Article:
In his inaugural address, Mr. Obama promised to “restore science to its rightful place” in making government environmental policy. He also pledged to revisit environmental rules set by the administration of George W. Bush that his administration felt were too weak.
The Obama administration’s policy on smog exposes the myth that science alone can arbitrate debates about acceptable levels of environmental risk – a myth the administration itself has heavily relied upon to build political capital.
The standard for ozone was last set in 2008 by the Bush administration at a level of 75 parts per billion, above the range of 60 to 70 recommended by the E.P.A.’s scientific advisory panel at the time, but never enacted.
Environmental and public health groups challenged the Bush standard in court, saying it would endanger human health and had been tainted by political interference. Smog levels have declined sharply over the last 40 years, but each incremental improvement comes at a significant cost to business and government.
A snapshot of the policy debate below reveals that the acceptable level of ozone is ultimately determined by how one values the health of children relative to the health of corporate balance sheets, not by “science”:
Mr. Daley, Mr. Sunstein and Gina McCarthy, the top clean air official at the E.P.A., sat at the table; a half-dozen more junior aides lined the walls.
Charles D. Connor, president of the American Lung Association and a childhood friend of Mr. Daley’s, opened by discussing the adverse health impacts of ozone. He introduced Monica Kraft, a pulmonologist at Duke University and the president-elect of the American Thoracic Society.
“I told them that we thought a 70 p.p.b. standard was appropriate for health reasons and laid out the statistics on deaths associated with progressively higher levels of ozone,” Dr. Kraft said. She emphasized the damage smog does to the lungs of even healthy young children.
Mr. Daley listened politely, then asked, “What are the health impacts of unemployment?” It was a question straight out of the industry playbook.
Another member of the group introduced polling data showing strong public support for tougher air rules. Mr. Daley cut him off with an expletive, saying he was not interested in polls.
Daniel J. Weiss of the Center for American Progress presented data showing little difference in employment and economic growth in areas required to adopt stricter ozone standards than those that did not. Mr. Daley nodded but said nothing.
As the meeting was breaking up, Mr. Daley said, “As you know, it’s a very difficult economic time.”
There is no reason to believe that Daley does not accept that “at 65 parts per billion, [as] the [EPA] calculated, as many as 7,200 deaths, 11,000 emergency room visits and 38,000 acute cases of asthma would be avoided each year.” He just thinks the costs to corporate profitability outweigh the benefits to children’s health.
Daley’s ethical character as reflected by this decision may be extremely questionable, but you cannot say he is “ignoring the science.” The policy ultimately reflects his commitment to his corporate background:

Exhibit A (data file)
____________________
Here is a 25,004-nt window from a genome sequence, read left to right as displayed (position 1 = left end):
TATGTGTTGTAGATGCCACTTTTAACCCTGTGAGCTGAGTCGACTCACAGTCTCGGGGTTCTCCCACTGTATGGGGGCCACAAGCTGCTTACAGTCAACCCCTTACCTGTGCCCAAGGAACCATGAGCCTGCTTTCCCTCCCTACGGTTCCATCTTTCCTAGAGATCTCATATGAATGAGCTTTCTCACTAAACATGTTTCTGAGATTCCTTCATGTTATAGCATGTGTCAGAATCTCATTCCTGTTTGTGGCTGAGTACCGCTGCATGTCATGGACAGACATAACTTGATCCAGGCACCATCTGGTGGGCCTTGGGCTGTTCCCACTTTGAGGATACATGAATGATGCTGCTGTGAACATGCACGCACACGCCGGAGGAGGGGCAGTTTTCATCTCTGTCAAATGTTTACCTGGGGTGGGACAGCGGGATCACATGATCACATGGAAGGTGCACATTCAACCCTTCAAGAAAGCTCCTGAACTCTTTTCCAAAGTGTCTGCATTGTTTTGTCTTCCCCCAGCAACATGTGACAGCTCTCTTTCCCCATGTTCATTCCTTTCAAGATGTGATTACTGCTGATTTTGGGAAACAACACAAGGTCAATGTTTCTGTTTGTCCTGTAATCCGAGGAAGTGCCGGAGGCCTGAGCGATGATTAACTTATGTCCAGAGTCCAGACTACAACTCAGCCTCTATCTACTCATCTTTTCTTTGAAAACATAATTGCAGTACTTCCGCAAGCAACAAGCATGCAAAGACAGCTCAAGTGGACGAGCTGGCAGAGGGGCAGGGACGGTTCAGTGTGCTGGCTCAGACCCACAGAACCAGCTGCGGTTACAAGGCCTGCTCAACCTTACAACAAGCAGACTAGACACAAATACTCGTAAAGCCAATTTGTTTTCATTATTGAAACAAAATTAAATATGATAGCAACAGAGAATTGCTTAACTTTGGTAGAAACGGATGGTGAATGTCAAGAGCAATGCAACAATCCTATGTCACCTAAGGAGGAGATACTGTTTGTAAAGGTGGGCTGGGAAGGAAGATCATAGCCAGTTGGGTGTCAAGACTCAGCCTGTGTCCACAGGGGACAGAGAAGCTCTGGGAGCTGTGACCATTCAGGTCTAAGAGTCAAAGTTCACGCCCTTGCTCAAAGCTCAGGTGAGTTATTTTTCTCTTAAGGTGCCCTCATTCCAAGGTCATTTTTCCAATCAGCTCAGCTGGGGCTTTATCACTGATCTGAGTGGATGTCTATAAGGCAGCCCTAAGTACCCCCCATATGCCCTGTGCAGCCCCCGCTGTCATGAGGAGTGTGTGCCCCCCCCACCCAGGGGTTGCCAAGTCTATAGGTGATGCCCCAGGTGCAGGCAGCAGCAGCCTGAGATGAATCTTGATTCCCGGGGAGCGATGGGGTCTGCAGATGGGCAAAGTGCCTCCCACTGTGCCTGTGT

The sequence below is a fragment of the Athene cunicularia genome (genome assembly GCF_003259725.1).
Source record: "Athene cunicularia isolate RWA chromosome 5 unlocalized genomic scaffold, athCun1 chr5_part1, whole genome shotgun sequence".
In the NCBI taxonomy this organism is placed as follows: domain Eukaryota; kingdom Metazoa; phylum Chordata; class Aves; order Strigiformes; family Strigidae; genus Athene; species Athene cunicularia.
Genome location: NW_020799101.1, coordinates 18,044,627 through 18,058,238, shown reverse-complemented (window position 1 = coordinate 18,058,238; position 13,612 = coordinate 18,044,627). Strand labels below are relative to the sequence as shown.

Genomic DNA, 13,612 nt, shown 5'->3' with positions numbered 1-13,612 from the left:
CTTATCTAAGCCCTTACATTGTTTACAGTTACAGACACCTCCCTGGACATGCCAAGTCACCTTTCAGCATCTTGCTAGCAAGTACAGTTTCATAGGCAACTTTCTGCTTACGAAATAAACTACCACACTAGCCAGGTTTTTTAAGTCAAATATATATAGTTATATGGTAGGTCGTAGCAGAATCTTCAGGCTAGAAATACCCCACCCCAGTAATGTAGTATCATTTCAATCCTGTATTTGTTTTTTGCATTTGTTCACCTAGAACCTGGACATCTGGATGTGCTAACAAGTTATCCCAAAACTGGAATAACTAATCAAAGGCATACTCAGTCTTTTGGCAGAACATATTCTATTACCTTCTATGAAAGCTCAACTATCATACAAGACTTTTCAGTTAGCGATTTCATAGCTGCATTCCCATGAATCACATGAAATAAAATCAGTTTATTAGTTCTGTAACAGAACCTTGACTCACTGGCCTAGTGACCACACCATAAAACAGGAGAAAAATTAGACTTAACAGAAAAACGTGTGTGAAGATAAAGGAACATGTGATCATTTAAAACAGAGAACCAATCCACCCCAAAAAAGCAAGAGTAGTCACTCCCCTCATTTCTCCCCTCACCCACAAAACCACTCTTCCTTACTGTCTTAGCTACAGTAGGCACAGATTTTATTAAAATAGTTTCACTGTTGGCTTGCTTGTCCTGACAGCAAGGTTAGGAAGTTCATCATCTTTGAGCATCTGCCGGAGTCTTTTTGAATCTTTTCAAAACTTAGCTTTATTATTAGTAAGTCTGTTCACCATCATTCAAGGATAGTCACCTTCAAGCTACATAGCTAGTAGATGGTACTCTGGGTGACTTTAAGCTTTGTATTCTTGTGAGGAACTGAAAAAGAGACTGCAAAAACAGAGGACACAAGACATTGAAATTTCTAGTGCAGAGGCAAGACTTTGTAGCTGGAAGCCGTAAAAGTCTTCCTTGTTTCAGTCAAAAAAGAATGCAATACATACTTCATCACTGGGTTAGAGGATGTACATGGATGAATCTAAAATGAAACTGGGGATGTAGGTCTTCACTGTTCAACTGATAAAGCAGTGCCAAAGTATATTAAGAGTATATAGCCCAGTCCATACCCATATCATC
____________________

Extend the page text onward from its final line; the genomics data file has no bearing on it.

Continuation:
He is a top executive at JPMorgan Chase, where he is paid as much as $5 million a year and supervises the Washington lobbying efforts of the nation’s second-largest bank. He also serves on the board of directors at Boeing, the giant military contractor, and Abbott Laboratories, the global drug company, which has billions of dollars at stake in the overhaul of the health care system.
And now William M. Daley , the son and brother of Chicago mayors and a behind-the-scenes political player himself, will hold one of the most powerful jobs in Washington: chief of staff in the White House, where he will help decide who gets into the Oval Office and what President Obama ’s Capitol Hill agenda should be…
Mr. Obama, during a ceremony in the East Room on Thursday, cited that long list of jobs as part of the reason he picked Mr. Daley.
“Few Americans can boast the breadth of experience that Bill brings to this job,” the president said, adding that he was “convinced that he’ll help us in our mission of growing our economy and moving America forward.”
JPMorgan Chase has been Mr. Daley’s primary corporate home since 2004. He was hired, company officials said, as something of consolation prize to Chicago when Chase, which has its headquarters in New York, was taking over Bank One, which was based in Chicago. Chase executives, including Jamie Dimon , its chairman, wanted to bring in someone with Chicago connections who could smooth over relations with wealthy clients and corporations there.
One Chase official, speaking on condition of anonymity because he was not authorized to speak about the matter, recalled, “A few bankers said we should hire a Bill Daley,” meaning someone with Chicago political connections and clout who could serve as a new public face for Chase.
Mr. Dimon’s response was simple: “How about Bill Daley?”
Mr. Daley started as chairman of Chase’s Midwest operations, but by 2007 he had expanded his portfolio, joining the bank’s senior leadership team as chief of its new Office of Corporate Social Responsibility, whose most important function was to oversee the company’s global lobbying efforts.